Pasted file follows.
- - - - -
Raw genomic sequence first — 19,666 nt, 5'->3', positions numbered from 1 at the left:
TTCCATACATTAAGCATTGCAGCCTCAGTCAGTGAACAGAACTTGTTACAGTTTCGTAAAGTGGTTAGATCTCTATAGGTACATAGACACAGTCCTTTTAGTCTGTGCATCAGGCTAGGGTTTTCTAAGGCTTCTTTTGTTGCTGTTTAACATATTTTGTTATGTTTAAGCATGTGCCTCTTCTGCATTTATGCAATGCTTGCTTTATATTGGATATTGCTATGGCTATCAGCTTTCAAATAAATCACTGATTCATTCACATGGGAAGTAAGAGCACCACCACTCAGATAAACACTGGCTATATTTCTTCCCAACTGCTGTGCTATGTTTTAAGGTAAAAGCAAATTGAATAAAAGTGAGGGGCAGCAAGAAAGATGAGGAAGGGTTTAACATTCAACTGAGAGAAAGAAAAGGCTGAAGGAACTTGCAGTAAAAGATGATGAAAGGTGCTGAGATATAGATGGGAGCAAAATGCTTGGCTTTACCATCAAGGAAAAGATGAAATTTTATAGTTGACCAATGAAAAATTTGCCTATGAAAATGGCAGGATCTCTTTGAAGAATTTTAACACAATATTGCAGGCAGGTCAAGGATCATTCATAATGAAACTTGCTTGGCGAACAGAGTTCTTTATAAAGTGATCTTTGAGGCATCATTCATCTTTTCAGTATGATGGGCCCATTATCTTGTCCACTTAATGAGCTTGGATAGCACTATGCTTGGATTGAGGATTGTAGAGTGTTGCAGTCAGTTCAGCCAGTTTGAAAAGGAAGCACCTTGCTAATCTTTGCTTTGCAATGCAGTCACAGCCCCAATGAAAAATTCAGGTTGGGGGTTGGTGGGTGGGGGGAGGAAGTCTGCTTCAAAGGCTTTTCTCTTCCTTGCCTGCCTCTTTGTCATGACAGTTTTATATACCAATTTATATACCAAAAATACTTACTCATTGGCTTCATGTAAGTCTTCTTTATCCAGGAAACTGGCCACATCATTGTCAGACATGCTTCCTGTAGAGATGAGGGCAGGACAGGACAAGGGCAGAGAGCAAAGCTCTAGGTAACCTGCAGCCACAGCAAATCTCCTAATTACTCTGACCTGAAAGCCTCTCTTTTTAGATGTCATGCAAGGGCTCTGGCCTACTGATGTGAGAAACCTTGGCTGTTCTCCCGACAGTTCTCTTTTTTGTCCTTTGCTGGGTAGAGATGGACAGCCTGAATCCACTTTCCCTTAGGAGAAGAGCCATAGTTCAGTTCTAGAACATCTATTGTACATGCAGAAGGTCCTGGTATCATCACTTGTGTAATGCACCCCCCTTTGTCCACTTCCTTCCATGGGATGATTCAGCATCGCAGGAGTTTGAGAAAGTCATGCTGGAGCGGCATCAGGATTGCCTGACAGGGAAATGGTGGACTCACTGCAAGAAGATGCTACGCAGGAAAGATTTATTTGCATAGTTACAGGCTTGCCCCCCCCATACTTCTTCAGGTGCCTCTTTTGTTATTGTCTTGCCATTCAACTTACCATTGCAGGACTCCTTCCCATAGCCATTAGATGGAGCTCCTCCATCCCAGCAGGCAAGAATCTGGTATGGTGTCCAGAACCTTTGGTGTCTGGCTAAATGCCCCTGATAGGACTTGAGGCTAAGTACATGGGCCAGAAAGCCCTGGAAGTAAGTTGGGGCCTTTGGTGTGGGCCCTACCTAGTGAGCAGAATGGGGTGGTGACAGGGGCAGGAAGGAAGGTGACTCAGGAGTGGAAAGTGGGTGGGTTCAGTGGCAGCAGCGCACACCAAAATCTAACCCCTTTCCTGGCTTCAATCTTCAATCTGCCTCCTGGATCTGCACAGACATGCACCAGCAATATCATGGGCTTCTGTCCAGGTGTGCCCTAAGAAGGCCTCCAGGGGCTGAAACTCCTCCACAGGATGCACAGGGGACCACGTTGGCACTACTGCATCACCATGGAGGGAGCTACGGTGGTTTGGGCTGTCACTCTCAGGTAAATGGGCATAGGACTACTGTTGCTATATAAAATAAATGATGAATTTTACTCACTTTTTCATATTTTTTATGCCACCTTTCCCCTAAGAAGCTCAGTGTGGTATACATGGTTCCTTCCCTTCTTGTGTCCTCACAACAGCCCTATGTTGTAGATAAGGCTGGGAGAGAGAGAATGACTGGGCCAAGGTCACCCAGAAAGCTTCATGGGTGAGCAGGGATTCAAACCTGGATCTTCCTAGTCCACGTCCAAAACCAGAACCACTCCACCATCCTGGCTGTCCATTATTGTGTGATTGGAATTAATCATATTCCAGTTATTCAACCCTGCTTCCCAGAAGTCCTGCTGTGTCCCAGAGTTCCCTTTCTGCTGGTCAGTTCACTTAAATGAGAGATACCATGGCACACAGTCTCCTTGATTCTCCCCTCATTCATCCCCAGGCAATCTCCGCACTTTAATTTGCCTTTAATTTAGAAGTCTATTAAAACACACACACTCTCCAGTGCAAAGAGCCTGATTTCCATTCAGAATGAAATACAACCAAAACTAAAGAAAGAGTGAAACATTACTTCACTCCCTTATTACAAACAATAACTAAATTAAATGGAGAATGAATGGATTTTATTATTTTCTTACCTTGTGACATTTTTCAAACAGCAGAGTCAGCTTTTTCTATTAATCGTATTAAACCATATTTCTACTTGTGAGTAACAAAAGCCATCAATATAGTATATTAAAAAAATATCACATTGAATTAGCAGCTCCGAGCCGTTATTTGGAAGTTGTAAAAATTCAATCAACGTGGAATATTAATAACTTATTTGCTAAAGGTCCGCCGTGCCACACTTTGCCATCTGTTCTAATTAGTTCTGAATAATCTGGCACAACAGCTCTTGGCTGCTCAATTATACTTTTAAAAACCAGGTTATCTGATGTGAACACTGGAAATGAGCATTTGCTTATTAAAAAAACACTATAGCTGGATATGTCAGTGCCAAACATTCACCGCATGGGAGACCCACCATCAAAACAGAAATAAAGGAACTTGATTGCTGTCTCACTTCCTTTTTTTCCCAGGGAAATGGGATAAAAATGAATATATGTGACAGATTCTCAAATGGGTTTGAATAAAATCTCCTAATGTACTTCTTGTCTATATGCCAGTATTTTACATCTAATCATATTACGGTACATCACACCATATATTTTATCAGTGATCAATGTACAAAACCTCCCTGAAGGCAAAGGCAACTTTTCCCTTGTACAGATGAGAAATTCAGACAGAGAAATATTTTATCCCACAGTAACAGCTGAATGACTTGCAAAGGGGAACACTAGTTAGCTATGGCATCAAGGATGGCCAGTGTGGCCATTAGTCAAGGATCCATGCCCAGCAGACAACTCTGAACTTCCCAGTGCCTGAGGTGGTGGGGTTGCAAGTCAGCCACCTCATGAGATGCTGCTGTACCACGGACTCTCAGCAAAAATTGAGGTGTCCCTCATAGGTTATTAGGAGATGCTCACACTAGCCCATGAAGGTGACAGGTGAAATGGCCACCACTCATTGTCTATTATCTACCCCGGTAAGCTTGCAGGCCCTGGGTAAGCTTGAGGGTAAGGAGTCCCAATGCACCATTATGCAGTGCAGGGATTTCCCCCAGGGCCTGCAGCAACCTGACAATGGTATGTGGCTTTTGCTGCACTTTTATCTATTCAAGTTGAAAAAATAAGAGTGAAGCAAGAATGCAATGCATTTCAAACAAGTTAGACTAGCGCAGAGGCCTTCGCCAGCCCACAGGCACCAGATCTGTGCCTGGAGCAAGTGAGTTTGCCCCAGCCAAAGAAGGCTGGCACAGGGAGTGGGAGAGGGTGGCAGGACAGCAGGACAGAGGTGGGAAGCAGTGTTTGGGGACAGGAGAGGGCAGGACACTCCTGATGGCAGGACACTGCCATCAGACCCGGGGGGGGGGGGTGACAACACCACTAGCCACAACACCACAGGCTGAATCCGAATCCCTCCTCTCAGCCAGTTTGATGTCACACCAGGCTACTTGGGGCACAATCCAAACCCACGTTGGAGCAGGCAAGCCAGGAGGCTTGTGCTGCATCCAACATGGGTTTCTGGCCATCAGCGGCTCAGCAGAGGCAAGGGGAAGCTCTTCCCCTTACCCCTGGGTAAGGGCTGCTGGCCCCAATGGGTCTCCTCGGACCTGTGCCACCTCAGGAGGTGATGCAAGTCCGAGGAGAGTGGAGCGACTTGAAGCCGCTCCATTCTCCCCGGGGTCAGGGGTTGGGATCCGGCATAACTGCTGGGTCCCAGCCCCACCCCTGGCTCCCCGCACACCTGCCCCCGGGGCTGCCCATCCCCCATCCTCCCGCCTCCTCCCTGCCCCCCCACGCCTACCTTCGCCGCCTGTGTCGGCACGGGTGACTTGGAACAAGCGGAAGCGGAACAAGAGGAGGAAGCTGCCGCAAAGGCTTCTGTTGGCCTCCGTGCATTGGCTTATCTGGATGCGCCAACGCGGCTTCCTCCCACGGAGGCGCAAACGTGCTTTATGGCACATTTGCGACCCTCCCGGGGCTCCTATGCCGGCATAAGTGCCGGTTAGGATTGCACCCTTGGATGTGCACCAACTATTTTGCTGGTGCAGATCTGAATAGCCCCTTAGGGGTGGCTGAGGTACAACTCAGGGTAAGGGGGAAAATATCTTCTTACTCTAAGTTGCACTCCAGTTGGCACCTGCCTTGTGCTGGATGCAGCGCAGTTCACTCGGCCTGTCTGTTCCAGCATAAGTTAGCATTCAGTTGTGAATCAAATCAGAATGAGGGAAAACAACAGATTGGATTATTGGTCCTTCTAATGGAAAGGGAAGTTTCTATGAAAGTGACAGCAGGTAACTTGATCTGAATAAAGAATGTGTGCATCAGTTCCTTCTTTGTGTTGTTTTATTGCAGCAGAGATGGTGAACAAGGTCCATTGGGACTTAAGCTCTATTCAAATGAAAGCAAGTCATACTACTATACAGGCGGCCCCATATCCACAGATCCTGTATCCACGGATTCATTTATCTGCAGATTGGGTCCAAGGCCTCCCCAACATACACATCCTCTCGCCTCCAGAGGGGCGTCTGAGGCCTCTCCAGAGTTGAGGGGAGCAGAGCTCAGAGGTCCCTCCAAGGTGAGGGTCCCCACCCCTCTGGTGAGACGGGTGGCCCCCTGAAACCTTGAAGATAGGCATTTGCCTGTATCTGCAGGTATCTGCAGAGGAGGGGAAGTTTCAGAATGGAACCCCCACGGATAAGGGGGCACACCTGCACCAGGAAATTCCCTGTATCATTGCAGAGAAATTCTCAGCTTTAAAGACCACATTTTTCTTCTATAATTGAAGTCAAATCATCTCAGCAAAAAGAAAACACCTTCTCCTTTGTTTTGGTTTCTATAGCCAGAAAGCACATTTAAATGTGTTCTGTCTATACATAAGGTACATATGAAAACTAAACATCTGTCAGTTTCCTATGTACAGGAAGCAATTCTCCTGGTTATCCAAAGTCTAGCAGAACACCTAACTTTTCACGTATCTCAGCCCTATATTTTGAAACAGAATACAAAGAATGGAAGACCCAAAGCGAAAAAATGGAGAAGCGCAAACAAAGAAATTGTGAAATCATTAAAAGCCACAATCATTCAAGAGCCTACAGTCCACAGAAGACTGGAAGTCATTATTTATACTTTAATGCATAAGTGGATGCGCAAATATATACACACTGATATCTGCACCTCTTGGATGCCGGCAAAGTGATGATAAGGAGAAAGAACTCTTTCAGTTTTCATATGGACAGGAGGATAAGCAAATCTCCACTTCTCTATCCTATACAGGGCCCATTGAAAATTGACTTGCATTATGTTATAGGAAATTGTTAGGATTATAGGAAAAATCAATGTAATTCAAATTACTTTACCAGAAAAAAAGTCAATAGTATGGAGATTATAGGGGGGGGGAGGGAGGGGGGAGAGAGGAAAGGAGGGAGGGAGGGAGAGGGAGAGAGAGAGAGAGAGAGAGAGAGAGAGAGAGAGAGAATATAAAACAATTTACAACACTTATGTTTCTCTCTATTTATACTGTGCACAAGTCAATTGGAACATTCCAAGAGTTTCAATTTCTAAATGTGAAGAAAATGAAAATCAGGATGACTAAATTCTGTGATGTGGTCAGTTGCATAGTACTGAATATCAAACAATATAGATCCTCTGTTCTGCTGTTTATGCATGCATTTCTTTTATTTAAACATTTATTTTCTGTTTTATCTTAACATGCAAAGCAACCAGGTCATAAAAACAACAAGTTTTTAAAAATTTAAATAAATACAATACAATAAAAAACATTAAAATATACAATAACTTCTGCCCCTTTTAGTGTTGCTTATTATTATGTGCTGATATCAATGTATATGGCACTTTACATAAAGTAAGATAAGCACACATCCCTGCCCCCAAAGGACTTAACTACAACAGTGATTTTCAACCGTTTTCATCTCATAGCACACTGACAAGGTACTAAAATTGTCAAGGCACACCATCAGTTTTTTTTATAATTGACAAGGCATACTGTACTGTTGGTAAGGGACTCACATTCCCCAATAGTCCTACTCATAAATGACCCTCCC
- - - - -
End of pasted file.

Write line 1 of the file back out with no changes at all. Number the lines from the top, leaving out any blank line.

Raw genomic sequence first — 19,666 nt, 5'->3', positions numbered from 1 at the left: